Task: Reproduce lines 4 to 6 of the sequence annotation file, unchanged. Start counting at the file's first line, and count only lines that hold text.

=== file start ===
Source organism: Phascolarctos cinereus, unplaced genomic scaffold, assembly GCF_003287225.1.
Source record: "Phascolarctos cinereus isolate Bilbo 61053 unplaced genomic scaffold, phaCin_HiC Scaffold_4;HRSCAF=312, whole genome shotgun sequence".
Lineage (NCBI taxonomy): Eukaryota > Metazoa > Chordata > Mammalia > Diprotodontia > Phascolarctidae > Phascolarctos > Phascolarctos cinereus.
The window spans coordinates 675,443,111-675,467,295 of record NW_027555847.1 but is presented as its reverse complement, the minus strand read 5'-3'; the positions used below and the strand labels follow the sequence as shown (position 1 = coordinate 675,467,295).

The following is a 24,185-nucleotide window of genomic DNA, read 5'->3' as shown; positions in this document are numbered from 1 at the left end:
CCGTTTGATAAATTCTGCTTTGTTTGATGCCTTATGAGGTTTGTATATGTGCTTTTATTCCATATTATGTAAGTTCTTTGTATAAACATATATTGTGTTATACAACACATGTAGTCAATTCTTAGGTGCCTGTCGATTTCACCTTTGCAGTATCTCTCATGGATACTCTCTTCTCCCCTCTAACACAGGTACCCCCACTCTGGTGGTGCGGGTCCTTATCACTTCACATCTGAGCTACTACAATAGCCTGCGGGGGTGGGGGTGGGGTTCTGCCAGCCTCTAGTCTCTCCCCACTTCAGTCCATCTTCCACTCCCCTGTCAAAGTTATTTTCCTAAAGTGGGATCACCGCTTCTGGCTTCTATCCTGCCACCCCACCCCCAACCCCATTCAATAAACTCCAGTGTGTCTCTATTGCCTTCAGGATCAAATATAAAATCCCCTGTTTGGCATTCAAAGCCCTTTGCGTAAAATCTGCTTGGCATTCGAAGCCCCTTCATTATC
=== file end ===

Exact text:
The window spans coordinates 675,443,111-675,467,295 of record NW_027555847.1 but is presented as its reverse complement, the minus strand read 5'-3'; the positions used below and the strand labels follow the sequence as shown (position 1 = coordinate 675,467,295).

The following is a 24,185-nucleotide window of genomic DNA, read 5'->3' as shown; positions in this document are numbered from 1 at the left end:
CCGTTTGATAAATTCTGCTTTGTTTGATGCCTTATGAGGTTTGTATATGTGCTTTTATTCCATATTATGTAAGTTCTTTGTATAAACATATATTGTGTTATACAACACATGTAGTCAATTCTTAGGTGCCTGTCGATTTCACCTTTGCAGTATCTCTCATGGATACTCTCTTCTCCCCTCTAACACAGGTACCCCCACTCTGGTGGTGCGGGTCCTTATCACTTCACATCTGAGCTACTACAATAGCCTGCGGGGGTGGGGGTGGGGTTCTGCCAGCCTCTAGTCTCTCCCCACTTCAGTCCATCTTCCACTCCCCTGTCAAAGTTATTTTCCTAAAGTGGGATCACCGCTTCTGGCTTCTATCCTGCCACCCCACCCCCAACCCCATTCAATAAACTCCAGTGTGTCTCTATTGCCTTCAGGATCAAATATAAAATCCCCTGTTTGGCATTCAAAGCCCTTTGCGTAAAATCTGCTTGGCATTCGAAGCCCCTTCATTATC